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Source: GROWMARK sent via AgPR--the news distribution service for agriculture

Until now, the oil disaster in the Gulf of Mexico has had relatively little impact on the Midwest. However, many are still cautiously watching and waiting as the efforts to staunch the spill continue.

John Cripe, director, MID-CO COMMODITIES, INC., a GROWMARK business, is closely monitoring the oil spill to determine what may progress in relation to grain exports and grain production in the Midwest.

"Currently 55 to 65% of the Midwest's grains - corn, beans, and wheat - are exported per year through the Gulf of Mexico," Cripe said.

There has been no evidence of price fluctuation or any problems exporting grains resulting from the oil spill. However, Cripe mentioned that ships exporting through the oil slicks in the Gulf of Mexico could eventually require routine cleaning due to oil build up on their hulls, adding to up-keep costs and possibly causing an influx in grain prices over time.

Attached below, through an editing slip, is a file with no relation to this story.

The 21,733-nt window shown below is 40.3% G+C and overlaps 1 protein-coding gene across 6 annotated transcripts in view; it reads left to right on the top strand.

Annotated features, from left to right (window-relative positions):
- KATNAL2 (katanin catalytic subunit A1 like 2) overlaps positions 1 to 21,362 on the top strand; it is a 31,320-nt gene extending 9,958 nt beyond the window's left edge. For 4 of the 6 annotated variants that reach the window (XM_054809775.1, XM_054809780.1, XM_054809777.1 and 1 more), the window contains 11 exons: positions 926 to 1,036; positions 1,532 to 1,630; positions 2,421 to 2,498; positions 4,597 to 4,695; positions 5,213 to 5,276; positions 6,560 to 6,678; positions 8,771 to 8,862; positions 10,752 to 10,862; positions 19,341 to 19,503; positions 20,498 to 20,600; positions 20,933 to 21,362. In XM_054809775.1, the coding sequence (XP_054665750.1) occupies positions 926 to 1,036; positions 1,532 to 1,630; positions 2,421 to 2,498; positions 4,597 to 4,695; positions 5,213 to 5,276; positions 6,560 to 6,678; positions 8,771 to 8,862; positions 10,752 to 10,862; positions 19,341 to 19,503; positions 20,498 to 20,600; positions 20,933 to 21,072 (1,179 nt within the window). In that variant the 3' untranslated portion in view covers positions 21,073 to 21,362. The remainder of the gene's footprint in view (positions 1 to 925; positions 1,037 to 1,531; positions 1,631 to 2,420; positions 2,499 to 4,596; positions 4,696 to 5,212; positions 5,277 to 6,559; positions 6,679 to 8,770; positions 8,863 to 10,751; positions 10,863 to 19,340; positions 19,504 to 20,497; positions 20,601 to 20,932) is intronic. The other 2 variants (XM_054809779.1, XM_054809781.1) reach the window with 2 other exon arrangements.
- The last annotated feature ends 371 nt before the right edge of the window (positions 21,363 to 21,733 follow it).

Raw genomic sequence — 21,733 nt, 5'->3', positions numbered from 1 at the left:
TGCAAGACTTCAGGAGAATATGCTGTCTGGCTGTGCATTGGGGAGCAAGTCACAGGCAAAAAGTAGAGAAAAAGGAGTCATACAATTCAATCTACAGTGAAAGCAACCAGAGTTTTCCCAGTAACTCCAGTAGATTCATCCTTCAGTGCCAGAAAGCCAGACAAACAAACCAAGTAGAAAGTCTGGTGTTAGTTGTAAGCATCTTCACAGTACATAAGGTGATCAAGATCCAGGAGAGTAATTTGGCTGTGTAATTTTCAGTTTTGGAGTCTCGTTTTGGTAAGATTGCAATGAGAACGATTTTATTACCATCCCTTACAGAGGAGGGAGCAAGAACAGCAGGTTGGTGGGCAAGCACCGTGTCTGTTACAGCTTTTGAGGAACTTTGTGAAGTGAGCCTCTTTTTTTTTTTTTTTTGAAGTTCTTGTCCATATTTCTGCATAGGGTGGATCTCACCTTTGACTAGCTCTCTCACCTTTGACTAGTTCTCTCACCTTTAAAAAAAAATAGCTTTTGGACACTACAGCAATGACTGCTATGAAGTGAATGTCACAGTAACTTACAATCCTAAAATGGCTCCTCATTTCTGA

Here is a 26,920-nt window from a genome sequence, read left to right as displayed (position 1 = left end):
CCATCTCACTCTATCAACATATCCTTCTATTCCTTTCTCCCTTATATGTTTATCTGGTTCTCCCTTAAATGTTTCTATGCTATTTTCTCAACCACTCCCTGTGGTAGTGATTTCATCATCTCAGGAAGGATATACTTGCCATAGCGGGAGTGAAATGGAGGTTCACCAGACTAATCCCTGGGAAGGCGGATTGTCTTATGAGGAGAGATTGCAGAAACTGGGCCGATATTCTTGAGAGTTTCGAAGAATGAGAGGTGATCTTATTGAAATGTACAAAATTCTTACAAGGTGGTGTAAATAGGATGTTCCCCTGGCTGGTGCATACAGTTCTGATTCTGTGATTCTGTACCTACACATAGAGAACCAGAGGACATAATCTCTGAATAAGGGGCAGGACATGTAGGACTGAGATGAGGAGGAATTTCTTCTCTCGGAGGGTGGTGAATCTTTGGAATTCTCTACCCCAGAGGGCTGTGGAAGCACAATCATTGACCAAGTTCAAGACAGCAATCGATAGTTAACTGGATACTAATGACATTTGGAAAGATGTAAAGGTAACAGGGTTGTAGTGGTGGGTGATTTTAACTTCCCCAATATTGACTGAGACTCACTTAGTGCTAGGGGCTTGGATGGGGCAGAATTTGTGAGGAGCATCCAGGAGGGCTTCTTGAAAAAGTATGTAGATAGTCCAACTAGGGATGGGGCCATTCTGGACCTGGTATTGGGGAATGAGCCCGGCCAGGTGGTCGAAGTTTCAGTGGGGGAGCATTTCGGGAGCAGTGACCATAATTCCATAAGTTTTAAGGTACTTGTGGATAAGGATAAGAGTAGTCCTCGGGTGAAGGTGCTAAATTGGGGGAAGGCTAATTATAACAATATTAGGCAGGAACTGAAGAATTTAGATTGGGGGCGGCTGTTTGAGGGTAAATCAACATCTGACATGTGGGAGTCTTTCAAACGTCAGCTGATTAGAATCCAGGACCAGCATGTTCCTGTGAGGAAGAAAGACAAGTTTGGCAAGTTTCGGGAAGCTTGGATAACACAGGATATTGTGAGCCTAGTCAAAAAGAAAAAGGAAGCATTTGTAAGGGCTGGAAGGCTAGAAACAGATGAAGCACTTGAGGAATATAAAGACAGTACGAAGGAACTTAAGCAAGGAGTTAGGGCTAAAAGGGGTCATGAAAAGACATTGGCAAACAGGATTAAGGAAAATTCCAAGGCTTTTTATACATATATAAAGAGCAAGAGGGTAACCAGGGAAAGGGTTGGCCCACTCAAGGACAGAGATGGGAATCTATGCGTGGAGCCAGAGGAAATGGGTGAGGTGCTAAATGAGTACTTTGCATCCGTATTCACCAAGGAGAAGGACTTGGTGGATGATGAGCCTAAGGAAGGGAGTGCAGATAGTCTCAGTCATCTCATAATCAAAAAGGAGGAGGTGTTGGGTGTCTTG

Along with watching Midwest grain exports, MID-CO is also keeping a weathered eye on the horizon for hurricanes. The National Oceanic and Atmospheric Administration (NOAA) last month predicted an "active to extremely active" hurricane season this summer.

"If the upcoming hurricane season is as bad as predicted, then the hurricanes will push the oil slicks up through the Mississippi River into the delta region. We do a lot of irrigating with water from the marshes of the Mississippi River down in the south delta regions," Cripe said.

He estimates that approximately 70% of the Mississippi delta region receives irrigation water from these marshes. If hurricanes push oil slicks up into the marsh waters, it could potentially shut down delta irrigation.

However, these are all worst case scenarios.

"There are still reasons to stay optimistic and hopeful," Cripe said. "It's important to remember that oil does evaporate and decompose over time. If agriculturalists can keep it from causing initial damages, then it will eventually break down."

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